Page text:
[Updated at 2:47 p.m. ET] In a not-so-surprising result, there will be no new pope tonight.
Black smoke has risen from a chimney over the Sistine Chapel in Vatican City, indicating that no one collected enough votes Tuesday to be elected the successor to the retired Pope Benedict XVI. The Roman Catholic Church's cardinals held their first vote in the chapel today.
The cardinals will vote again tomorrow.
[Updated at 12:46 p.m. ET] The process of selecting a new pope of the Roman Catholic church has begun.
The 115 cardinal-electors have gathered in the Sistine Chapel in Vatican City, and the doors to the chapel have closed, marking the beginning of today's election session.
This session is scheduled to last two hours, assuming no pope is chosen before then. The cardinals would then go at it again tomorrow.
[Updated at 7:43 a.m. ET] The wait is nearly over: It's time for the cardinals to get down to the business of choosing a pope.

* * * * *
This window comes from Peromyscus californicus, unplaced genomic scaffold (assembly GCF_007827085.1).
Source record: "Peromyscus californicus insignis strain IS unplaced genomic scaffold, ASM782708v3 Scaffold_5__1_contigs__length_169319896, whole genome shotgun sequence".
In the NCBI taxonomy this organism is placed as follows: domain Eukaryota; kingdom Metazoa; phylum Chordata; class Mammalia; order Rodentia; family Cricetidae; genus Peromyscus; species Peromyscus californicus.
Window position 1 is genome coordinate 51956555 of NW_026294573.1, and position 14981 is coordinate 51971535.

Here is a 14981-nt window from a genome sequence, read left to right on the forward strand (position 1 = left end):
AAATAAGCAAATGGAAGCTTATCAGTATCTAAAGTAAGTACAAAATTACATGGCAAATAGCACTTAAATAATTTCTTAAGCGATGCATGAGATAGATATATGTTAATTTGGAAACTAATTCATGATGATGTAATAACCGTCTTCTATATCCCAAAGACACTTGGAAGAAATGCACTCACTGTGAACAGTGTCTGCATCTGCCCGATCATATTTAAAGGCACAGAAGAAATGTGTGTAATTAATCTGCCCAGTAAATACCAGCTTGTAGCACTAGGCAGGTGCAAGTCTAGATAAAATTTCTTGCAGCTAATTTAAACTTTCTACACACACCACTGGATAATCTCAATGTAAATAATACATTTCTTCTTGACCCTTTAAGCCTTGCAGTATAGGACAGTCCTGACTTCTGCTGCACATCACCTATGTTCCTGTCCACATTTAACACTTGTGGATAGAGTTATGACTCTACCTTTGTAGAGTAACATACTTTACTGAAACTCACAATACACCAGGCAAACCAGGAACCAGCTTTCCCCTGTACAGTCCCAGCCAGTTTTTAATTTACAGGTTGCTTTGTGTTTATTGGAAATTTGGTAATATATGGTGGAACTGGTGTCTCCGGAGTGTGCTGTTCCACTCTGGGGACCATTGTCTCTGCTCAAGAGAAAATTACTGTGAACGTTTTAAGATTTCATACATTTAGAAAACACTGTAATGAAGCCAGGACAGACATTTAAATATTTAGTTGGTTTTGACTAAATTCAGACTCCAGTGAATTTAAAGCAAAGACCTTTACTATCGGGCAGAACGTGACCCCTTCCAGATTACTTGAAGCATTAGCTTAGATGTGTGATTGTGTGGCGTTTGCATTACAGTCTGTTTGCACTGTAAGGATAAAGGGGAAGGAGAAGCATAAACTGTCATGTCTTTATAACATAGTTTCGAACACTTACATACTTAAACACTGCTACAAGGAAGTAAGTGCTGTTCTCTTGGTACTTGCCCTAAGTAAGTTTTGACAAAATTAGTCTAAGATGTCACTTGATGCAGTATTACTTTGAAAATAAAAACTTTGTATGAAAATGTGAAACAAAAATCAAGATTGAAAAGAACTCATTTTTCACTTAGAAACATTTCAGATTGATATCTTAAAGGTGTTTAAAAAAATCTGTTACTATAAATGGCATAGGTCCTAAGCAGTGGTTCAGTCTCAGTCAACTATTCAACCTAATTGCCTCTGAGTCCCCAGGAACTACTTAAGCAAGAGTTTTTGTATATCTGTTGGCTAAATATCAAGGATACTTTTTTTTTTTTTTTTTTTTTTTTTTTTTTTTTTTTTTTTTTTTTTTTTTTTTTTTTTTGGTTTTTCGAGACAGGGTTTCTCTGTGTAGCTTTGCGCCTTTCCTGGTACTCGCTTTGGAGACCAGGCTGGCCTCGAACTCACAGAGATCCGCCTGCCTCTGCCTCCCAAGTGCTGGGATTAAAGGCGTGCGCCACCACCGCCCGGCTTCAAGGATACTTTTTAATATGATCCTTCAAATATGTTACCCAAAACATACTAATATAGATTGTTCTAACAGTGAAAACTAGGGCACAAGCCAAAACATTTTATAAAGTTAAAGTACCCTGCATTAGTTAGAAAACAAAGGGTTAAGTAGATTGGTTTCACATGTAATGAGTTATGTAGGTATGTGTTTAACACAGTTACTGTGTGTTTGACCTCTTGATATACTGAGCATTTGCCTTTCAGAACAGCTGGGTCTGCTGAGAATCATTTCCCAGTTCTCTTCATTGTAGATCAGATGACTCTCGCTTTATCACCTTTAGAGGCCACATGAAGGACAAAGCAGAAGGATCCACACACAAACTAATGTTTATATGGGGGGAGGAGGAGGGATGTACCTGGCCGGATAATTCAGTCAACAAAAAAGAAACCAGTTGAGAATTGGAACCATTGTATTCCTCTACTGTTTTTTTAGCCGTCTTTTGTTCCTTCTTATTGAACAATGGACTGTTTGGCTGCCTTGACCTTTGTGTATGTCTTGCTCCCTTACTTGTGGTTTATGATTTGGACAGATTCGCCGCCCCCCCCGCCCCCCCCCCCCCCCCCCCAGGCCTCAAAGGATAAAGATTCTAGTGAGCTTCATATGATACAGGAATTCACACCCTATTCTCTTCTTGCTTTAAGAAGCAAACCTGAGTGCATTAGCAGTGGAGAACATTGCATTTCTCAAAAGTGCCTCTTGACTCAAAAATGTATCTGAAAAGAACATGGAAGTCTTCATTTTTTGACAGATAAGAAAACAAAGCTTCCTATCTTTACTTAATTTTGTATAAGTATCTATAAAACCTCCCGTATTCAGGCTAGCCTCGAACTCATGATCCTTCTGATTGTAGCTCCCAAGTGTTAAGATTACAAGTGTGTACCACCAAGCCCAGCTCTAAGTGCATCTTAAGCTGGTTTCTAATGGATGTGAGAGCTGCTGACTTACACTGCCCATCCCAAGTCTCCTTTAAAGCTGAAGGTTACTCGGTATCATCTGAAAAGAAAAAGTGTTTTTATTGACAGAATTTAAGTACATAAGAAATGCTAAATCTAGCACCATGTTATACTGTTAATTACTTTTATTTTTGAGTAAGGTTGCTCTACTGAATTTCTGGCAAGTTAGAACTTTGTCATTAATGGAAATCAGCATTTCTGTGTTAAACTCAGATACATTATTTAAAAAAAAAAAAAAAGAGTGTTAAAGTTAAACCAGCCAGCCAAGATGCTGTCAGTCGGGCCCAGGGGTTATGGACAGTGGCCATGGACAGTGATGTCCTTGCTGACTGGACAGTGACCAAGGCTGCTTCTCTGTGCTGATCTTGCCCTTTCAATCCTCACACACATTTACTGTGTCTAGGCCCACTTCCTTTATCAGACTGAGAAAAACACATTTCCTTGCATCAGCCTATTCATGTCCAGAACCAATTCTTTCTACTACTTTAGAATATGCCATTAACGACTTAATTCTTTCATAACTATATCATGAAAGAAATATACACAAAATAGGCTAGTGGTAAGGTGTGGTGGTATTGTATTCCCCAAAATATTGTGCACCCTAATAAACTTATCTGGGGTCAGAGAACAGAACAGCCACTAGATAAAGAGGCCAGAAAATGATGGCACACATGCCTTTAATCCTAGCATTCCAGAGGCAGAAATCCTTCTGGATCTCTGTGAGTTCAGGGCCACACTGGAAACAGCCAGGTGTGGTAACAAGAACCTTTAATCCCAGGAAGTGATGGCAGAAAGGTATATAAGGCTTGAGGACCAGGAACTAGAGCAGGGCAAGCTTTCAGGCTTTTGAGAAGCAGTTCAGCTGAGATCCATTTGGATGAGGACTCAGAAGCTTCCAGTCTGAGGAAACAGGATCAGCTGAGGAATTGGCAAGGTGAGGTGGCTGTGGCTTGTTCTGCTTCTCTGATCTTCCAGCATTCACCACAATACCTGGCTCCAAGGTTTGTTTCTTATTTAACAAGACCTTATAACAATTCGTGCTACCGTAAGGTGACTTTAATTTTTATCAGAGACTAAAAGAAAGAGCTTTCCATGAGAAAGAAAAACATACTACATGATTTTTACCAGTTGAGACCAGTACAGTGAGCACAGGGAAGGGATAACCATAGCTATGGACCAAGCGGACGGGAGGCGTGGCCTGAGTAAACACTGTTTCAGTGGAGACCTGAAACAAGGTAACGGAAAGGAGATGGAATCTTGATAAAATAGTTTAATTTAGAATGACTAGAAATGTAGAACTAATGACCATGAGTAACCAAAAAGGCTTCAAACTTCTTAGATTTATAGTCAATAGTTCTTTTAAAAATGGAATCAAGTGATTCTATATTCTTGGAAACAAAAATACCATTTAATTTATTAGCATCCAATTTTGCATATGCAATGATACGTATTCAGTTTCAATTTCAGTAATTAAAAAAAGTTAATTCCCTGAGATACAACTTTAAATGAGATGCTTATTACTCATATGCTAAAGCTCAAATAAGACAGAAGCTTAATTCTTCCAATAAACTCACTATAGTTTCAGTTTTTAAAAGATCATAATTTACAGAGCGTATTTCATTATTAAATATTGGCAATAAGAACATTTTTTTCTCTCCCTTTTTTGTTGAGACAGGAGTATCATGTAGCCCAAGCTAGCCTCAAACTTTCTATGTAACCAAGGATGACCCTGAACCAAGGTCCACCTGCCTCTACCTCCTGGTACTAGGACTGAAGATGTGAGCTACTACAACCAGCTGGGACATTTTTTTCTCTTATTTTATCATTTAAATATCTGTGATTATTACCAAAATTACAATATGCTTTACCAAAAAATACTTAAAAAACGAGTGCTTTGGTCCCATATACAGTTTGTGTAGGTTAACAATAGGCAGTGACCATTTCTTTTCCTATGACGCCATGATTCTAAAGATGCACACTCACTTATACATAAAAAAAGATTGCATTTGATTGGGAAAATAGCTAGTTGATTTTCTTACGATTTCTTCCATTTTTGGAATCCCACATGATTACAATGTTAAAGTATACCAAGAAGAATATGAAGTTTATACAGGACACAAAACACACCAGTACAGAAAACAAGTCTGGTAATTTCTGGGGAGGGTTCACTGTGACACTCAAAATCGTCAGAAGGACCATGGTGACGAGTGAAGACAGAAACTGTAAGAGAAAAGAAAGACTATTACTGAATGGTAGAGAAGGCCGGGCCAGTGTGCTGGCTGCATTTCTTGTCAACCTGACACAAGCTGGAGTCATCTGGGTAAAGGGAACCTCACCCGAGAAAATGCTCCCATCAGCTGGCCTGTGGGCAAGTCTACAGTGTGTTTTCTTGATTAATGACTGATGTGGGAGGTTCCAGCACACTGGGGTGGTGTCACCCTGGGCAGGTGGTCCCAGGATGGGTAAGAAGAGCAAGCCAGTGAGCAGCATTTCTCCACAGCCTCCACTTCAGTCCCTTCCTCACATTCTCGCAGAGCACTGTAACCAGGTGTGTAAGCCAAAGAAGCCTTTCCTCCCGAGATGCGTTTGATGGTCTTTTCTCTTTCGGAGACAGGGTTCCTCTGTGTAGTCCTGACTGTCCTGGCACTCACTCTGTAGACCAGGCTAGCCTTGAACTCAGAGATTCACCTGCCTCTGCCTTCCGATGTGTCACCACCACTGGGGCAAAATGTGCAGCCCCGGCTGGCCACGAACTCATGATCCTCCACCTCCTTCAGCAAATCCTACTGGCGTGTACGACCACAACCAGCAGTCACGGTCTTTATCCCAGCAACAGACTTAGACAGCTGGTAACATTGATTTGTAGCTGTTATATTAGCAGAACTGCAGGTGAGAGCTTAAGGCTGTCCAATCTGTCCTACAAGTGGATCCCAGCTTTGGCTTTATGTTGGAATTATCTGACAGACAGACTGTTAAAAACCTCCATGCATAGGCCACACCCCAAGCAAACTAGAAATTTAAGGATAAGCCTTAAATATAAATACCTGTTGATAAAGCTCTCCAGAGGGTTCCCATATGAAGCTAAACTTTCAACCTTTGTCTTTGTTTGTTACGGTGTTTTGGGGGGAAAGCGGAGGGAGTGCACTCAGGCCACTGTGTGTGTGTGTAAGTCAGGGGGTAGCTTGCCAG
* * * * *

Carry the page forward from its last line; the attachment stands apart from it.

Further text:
The Catholic Church's cardinals are set to begin their secret election, or conclave, in Vatican City on Tuesday. The process to choose a successor to the retired Benedict XVI could take days.
We have a number of features to inform you about the process. Our full story on Tuesday's activities can be found here. But also check out:
The Vatican sought Saturday to tamp down rumors involving sex, money and gay priests that have been swirling in the Italian media and have been linked by some to Pope Benedict XVI's decision to resign.
The strongly-worded denial came on the eve of the pope's last Angelus blessing, expected to draw huge crowds of the faithful, before he stands down on Thursday.
Vatican Secretary of State Tarcisio Bertone said it was "deplorable" that as the time for the Roman Catholic cardinals to elect a new pope approaches, a rash of "often unverified, unverifiable or completely false news stories" has appeared.FULL STORY
If Paolo Gabriele ever does get the pope's pardon, it won't be before he serves some jail time.
Gabriele, a former butler to Pope Benedict XVI, will start his 18-month sentence in a Vatican cell Thursday for taking secret papers from the pope's personal apartment and leaking them to an author who included them in a best-selling book, the Vatican said.